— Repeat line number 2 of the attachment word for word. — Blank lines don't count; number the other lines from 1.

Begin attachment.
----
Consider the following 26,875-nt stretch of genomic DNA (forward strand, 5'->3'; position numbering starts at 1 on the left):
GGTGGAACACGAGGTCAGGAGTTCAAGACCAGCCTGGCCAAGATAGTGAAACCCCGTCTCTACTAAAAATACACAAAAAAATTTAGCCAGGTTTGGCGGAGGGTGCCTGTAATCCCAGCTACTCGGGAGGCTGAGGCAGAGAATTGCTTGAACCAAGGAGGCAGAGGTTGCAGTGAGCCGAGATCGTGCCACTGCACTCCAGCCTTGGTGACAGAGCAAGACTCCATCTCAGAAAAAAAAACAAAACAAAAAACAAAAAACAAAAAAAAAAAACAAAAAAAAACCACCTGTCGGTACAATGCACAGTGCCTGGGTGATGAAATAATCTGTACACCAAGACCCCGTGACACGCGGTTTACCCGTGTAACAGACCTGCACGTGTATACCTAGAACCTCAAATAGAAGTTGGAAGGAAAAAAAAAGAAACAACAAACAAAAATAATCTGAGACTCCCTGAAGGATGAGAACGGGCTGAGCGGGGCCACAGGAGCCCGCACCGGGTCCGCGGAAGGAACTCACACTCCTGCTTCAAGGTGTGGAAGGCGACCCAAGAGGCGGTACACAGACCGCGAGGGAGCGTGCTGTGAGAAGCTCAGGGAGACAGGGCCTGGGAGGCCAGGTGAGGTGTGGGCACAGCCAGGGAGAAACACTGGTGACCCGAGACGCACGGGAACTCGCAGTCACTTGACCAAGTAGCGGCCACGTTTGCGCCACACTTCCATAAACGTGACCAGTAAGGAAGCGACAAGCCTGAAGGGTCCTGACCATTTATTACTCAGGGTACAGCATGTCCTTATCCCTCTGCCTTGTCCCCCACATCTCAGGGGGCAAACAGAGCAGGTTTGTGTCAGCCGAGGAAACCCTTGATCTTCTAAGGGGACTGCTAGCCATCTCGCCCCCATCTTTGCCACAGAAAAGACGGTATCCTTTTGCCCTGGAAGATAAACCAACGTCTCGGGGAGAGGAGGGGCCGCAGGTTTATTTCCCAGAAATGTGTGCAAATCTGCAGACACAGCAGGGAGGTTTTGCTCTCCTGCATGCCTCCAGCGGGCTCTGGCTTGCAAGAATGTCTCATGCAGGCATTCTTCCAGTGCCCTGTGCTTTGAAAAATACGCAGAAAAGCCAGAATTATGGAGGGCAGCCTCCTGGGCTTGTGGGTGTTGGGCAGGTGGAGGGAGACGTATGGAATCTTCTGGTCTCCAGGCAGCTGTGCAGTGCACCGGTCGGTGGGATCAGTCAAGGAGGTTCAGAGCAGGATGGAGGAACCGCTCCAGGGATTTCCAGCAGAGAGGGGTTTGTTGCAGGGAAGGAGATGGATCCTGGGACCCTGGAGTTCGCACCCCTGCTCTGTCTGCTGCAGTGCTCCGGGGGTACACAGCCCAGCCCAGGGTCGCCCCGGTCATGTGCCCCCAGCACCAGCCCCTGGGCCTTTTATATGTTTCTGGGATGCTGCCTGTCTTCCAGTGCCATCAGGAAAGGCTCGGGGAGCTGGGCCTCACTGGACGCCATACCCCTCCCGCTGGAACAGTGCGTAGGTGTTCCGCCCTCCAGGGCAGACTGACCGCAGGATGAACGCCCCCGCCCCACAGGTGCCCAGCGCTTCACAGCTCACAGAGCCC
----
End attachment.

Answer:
GGTGGAACACGAGGTCAGGAGTTCAAGACCAGCCTGGCCAAGATAGTGAAACCCCGTCTCTACTAAAAATACACAAAAAAATTTAGCCAGGTTTGGCGGAGGGTGCCTGTAATCCCAGCTACTCGGGAGGCTGAGGCAGAGAATTGCTTGAACCAAGGAGGCAGAGGTTGCAGTGAGCCGAGATCGTGCCACTGCACTCCAGCCTTGGTGACAGAGCAAGACTCCATCTCAGAAAAAAAAACAAAACAAAAAACAAAAAACAAAAAAAAAAAACAAAAAAAAACCACCTGTCGGTACAATGCACAGTGCCTGGGTGATGAAATAATCTGTACACCAAGACCCCGTGACACGCGGTTTACCCGTGTAACAGACCTGCACGTGTATACCTAGAACCTCAAATAGAAGTTGGAAGGAAAAAAAAAGAAACAACAAACAAAAATAATCTGAGACTCCCTGAAGGATGAGAACGGGCTGAGCGGGGCCACAGGAGCCCGCACCGGGTCCGCGGAAGGAACTCACACTCCTGCTTCAAGGTGTGGAAGGCGACCCAAGAGGCGGTACACAGACCGCGAGGGAGCGTGCTGTGAGAAGCTCAGGGAGACAGGGCCTGGGAGGCCAGGTGAGGTGTGGGCACAGCCAGGGAGAAACACTGGTGACCCGAGACGCACGGGAACTCGCAGTCACTTGACCAAGTAGCGGCCACGTTTGCGCCACACTTCCATAAACGTGACCAGTAAGGAAGCGACAAGCCTGAAGGGTCCTGACCATTTATTACTCAGGGTACAGCATGTCCTTATCCCTCTGCCTTGTCCCCCACATCTCAGGGGGCAAACAGAGCAGGTTTGTGTCAGCCGAGGAAACCCTTGATCTTCTAAGGGGACTGCTAGCCATCTCGCCCCCATCTTTGCCACAGAAAAGACGGTATCCTTTTGCCCTGGAAGATAAACCAACGTCTCGGGGAGAGGAGGGGCCGCAGGTTTATTTCCCAGAAATGTGTGCAAATCTGCAGACACAGCAGGGAGGTTTTGCTCTCCTGCATGCCTCCAGCGGGCTCTGGCTTGCAAGAATGTCTCATGCAGGCATTCTTCCAGTGCCCTGTGCTTTGAAAAATACGCAGAAAAGCCAGAATTATGGAGGGCAGCCTCCTGGGCTTGTGGGTGTTGGGCAGGTGGAGGGAGACGTATGGAATCTTCTGGTCTCCAGGCAGCTGTGCAGTGCACCGGTCGGTGGGATCAGTCAAGGAGGTTCAGAGCAGGATGGAGGAACCGCTCCAGGGATTTCCAGCAGAGAGGGGTTTGTTGCAGGGAAGGAGATGGATCCTGGGACCCTGGAGTTCGCACCCCTGCTCTGTCTGCTGCAGTGCTCCGGGGGTACACAGCCCAGCCCAGGGTCGCCCCGGTCATGTGCCCCCAGCACCAGCCCCTGGGCCTTTTATATGTTTCTGGGATGCTGCCTGTCTTCCAGTGCCATCAGGAAAGGCTCGGGGAGCTGGGCCTCACTGGACGCCATACCCCTCCCGCTGGAACAGTGCGTAGGTGTTCCGCCCTCCAGGGCAGACTGACCGCAGGATGAACGCCCCCGCCCCACAGGTGCCCAGCGCTTCACAGCTCACAGAGCCC